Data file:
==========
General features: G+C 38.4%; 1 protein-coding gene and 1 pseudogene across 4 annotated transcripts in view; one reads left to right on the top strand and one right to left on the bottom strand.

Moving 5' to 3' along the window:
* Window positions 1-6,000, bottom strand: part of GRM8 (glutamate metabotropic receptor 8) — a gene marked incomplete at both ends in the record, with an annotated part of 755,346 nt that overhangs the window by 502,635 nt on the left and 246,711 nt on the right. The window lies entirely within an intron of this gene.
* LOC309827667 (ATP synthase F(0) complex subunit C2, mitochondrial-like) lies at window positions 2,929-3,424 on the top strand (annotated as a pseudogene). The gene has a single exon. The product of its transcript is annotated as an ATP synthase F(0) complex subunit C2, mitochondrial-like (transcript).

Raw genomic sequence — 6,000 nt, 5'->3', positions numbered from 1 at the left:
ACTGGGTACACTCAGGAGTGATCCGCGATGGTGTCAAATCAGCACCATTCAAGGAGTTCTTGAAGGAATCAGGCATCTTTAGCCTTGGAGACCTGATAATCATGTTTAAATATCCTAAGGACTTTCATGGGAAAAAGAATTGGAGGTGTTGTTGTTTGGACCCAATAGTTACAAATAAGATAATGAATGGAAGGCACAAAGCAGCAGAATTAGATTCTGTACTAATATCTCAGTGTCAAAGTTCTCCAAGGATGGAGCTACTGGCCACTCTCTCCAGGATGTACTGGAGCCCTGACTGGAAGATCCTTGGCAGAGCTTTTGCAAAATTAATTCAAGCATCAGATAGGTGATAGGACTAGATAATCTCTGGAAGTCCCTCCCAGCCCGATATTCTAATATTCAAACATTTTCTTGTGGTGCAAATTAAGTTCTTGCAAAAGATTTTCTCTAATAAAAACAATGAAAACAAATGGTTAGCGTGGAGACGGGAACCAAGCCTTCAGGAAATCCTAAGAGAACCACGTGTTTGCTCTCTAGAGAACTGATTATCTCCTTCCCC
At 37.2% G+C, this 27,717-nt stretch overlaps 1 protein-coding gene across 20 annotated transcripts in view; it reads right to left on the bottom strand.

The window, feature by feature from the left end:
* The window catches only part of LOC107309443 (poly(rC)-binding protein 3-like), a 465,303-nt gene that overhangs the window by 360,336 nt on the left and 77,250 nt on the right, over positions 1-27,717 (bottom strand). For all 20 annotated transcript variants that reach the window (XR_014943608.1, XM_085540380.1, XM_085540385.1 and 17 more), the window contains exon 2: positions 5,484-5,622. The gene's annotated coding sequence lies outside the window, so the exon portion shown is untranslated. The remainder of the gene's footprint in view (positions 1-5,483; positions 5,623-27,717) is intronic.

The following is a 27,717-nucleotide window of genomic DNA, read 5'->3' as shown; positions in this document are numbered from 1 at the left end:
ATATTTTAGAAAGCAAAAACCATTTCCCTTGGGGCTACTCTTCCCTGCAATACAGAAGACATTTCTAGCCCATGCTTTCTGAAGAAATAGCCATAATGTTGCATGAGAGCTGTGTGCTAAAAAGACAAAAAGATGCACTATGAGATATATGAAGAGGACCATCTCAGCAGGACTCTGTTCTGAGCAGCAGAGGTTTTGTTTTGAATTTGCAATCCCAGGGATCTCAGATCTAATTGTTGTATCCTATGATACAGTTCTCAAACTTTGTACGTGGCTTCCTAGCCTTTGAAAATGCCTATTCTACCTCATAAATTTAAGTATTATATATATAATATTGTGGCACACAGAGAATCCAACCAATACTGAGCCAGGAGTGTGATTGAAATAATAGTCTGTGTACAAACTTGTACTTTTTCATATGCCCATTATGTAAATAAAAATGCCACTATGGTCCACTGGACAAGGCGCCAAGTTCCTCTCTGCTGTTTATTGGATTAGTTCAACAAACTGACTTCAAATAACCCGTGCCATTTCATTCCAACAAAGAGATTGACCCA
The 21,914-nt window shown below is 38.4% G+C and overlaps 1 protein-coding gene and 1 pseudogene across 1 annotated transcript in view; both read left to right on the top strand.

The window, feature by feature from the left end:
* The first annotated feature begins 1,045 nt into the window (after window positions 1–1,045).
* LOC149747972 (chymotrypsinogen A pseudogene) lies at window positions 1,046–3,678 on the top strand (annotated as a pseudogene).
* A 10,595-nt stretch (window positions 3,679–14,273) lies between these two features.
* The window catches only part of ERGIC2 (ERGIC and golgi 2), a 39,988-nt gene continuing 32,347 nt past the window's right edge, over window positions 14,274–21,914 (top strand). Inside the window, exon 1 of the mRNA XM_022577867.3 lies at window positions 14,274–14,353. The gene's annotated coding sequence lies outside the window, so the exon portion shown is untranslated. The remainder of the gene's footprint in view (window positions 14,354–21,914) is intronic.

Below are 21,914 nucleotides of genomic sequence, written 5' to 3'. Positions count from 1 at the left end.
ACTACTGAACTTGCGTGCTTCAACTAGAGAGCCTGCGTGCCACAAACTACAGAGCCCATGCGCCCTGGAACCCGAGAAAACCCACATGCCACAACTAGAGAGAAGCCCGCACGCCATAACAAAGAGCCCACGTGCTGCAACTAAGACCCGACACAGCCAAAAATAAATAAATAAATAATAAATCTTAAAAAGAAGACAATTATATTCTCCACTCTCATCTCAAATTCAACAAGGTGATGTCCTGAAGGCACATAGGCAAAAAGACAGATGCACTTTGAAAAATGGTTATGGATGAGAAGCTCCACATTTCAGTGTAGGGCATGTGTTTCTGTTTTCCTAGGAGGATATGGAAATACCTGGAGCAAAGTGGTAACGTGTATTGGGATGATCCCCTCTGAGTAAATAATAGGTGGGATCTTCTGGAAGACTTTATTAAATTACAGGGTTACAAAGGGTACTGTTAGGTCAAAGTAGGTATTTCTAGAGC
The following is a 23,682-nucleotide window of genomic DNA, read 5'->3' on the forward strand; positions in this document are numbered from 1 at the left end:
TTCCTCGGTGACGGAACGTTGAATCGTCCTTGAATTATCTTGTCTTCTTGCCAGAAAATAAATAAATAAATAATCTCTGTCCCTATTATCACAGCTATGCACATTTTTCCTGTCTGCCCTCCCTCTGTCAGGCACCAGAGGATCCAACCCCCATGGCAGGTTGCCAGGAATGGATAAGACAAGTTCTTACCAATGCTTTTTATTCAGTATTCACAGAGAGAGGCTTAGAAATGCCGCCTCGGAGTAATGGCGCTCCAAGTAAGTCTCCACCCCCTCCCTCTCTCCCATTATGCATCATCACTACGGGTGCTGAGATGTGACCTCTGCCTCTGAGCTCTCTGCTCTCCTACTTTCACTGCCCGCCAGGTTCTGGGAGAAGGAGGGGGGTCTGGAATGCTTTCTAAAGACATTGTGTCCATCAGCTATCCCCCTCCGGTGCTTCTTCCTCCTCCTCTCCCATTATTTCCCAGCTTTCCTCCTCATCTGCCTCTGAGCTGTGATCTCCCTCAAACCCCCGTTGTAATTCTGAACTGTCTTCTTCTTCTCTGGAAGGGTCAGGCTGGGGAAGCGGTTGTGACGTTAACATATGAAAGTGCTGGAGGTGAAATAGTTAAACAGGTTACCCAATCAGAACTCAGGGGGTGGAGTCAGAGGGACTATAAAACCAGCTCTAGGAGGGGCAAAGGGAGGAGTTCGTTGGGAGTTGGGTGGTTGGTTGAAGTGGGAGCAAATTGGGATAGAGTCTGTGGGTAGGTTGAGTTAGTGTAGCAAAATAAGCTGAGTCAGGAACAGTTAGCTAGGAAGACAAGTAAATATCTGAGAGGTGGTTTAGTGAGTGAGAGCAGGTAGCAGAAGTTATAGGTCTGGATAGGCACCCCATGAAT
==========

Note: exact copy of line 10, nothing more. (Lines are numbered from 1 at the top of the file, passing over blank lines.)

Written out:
The following is a 27,717-nucleotide window of genomic DNA, read 5'->3' as shown; positions in this document are numbered from 1 at the left end: